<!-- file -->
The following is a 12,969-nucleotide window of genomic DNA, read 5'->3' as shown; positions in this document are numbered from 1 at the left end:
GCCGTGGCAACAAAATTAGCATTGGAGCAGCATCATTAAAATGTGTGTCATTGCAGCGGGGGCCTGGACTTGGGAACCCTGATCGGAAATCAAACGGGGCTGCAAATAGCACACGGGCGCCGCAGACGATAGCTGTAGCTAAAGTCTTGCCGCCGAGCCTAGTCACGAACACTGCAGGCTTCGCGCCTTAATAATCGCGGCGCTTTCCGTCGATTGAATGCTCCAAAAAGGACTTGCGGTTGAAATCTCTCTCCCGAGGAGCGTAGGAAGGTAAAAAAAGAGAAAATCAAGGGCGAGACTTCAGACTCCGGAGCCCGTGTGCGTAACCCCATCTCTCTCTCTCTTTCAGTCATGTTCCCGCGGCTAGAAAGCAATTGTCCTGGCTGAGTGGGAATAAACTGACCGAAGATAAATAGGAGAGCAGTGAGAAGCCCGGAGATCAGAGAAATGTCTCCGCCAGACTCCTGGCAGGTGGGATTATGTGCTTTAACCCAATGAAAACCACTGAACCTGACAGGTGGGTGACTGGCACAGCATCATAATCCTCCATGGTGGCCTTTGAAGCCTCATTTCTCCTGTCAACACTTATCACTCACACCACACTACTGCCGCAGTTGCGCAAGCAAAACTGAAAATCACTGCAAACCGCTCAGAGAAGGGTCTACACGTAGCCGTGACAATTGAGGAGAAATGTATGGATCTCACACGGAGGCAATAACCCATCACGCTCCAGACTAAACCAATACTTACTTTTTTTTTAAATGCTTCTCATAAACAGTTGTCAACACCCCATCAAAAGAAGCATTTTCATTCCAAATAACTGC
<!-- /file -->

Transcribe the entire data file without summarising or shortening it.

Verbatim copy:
The following is a 12,969-nucleotide window of genomic DNA, read 5'->3' as shown; positions in this document are numbered from 1 at the left end:
GCCGTGGCAACAAAATTAGCATTGGAGCAGCATCATTAAAATGTGTGTCATTGCAGCGGGGGCCTGGACTTGGGAACCCTGATCGGAAATCAAACGGGGCTGCAAATAGCACACGGGCGCCGCAGACGATAGCTGTAGCTAAAGTCTTGCCGCCGAGCCTAGTCACGAACACTGCAGGCTTCGCGCCTTAATAATCGCGGCGCTTTCCGTCGATTGAATGCTCCAAAAAGGACTTGCGGTTGAAATCTCTCTCCCGAGGAGCGTAGGAAGGTAAAAAAAGAGAAAATCAAGGGCGAGACTTCAGACTCCGGAGCCCGTGTGCGTAACCCCATCTCTCTCTCTCTTTCAGTCATGTTCCCGCGGCTAGAAAGCAATTGTCCTGGCTGAGTGGGAATAAACTGACCGAAGATAAATAGGAGAGCAGTGAGAAGCCCGGAGATCAGAGAAATGTCTCCGCCAGACTCCTGGCAGGTGGGATTATGTGCTTTAACCCAATGAAAACCACTGAACCTGACAGGTGGGTGACTGGCACAGCATCATAATCCTCCATGGTGGCCTTTGAAGCCTCATTTCTCCTGTCAACACTTATCACTCACACCACACTACTGCCGCAGTTGCGCAAGCAAAACTGAAAATCACTGCAAACCGCTCAGAGAAGGGTCTACACGTAGCCGTGACAATTGAGGAGAAATGTATGGATCTCACACGGAGGCAATAACCCATCACGCTCCAGACTAAACCAATACTTACTTTTTTTTTAAATGCTTCTCATAAACAGTTGTCAACACCCCATCAAAAGAAGCATTTTCATTCCAAATAACTGC